The documentary was released within the context of the Don’t Screen Us Out campaign which calls for a delay in implementing the cell-free DNA (cfDNA) test, a non-invasive prenatal test for Down’s syndrome, until a formal enquiry be undertaken to ensure that it is fully compliant with disability rights standards.

Since Iceland’s introduction of the cfDNA test for Down’s syndrome, the country’s abortion rate of babies with the condition is 100 per cent, effectively eliminating the Down’s syndrome community altogether. According to research, in the UK, 90 per cent of babies with Down’s syndrome detected prenatally are aborted.

Phillips’ fear is that, as in Iceland, the Down’s syndrome community will cease to exist altogether if the cfDNA test is made available and misinformed public perception of what it means to live with Down’s syndrome continues to be promoted.

"In The Uk, 90 Per Cent Of Babies With Down’s Syndrome Detected Prenatally Are Aborted"

Refusing Testing

In the documentary, Phillips meets with Emma, the mother of Scarlett, who has Down’s syndrome. At the time of filming, Emma was pregnant with another child. She explains to Phillips that despite the assumptions of her midwife, she has decided to not undergo the current test available for Down’s syndrome. This is to “protect” herself from medical staff who she believes are pressuring her to terminate. She describes a “lack of understanding” among doctors regarding what it means to have a child with Down’s syndrome. Phillips echoes this as she reads through the NHS leaflets given to women upon diagnosis. The leaflets list the possible health complications associated with having Down’s syndrome. Phillips believes that these leaflets make expectant mothers “frightened” and admits, “For me, Down’s syndrome is much more than the list of potential health problems, but that’s because I know Olly.”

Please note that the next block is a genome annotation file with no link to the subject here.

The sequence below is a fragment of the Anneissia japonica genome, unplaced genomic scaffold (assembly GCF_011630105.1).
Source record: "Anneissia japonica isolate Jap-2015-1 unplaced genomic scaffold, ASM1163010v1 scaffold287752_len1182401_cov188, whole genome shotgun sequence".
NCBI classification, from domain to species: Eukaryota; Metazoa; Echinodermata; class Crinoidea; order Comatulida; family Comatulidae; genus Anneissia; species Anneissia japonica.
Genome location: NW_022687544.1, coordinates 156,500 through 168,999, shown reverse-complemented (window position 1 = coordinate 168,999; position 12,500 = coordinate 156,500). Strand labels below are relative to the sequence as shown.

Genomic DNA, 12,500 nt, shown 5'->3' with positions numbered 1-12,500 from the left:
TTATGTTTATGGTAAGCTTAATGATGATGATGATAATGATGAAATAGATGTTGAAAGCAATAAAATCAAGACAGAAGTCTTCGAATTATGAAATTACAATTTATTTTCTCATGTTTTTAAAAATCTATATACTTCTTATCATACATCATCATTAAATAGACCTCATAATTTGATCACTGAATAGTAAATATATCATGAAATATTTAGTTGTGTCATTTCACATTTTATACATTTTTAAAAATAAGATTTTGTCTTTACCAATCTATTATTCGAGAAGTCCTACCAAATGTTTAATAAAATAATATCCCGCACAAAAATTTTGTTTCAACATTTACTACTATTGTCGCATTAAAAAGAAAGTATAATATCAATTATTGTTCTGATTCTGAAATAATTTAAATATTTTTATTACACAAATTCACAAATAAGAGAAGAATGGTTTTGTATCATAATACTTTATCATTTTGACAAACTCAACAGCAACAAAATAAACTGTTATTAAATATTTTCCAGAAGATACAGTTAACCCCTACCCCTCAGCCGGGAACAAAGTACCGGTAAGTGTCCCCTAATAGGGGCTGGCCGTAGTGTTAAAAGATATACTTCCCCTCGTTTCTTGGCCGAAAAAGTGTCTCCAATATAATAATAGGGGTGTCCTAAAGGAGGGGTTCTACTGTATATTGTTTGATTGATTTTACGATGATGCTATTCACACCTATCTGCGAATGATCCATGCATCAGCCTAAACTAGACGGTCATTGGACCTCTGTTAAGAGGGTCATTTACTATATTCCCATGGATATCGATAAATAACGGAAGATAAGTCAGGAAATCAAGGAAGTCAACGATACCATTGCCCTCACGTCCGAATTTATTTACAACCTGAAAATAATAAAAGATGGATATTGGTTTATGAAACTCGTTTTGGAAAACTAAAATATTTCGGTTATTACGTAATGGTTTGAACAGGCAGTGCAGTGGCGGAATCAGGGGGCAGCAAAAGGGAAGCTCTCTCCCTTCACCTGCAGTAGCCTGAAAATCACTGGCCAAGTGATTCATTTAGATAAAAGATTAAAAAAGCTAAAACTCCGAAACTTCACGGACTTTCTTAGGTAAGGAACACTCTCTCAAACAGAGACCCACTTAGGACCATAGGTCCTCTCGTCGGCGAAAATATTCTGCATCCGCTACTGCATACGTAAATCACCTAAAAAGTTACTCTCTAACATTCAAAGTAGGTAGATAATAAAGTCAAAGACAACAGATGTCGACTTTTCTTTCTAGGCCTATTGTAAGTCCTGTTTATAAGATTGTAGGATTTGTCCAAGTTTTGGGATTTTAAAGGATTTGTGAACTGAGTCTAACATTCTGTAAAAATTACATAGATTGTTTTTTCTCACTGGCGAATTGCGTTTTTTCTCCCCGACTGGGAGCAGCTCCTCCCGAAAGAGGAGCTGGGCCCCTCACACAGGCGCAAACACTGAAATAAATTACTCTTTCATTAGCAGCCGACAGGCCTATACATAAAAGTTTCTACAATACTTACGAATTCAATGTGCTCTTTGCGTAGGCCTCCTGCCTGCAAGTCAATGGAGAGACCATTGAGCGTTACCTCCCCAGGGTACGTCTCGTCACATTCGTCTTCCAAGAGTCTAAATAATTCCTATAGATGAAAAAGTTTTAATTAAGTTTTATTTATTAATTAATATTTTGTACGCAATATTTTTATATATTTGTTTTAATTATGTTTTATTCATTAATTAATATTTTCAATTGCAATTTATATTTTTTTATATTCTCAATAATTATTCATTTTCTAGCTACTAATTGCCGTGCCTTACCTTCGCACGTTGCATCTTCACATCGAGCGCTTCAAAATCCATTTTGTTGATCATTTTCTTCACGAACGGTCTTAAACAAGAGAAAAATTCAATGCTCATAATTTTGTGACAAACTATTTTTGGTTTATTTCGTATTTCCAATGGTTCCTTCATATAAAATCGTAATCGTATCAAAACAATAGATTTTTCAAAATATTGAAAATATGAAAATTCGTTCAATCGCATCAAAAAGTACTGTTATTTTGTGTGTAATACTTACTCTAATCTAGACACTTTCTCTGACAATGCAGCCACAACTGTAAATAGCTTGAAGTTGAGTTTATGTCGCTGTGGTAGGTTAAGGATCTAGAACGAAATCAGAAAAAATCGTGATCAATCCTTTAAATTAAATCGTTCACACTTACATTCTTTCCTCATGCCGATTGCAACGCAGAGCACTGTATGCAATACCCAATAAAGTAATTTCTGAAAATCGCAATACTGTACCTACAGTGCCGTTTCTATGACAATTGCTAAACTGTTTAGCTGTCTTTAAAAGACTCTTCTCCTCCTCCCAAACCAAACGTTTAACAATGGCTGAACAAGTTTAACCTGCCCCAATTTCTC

What is cell-free DNA testing?

Cell-free DNA (cfDNA) testing looks at the natural breakdown of foetal cells in the mother’s blood. During pregnancy, cfDNA can identify the increased presence of chromosome 21. This test can accurately predict whether the unborn child is likely to have a chromosome condition such as Down’s syndrome.


True Equality

Although her Christian faith goes unmentioned in the documentary and Phillips’ arguments against the cfDNA test are not faith-specific, some critics have accused her of having a religious agenda. Knowing that her viewpoint would be interpreted as anti-choice by many, it was a brave decision for the comic to stand against the tide of popular opinion. In Phillips’ own words, the documentary is “a film that asks the question – what kind of society do we want to live in?”. In an age where equality and diversity is firmly encouraged within our culture, there is a strange irony about the drive towards eliminating the Down’s syndrome community altogether. In doing so Phillips believes we lose something important that people like Olly offer, saying, “I really think that he is more like God’s picture of how we should be. I feel we’re being specifically blessed through his difference.”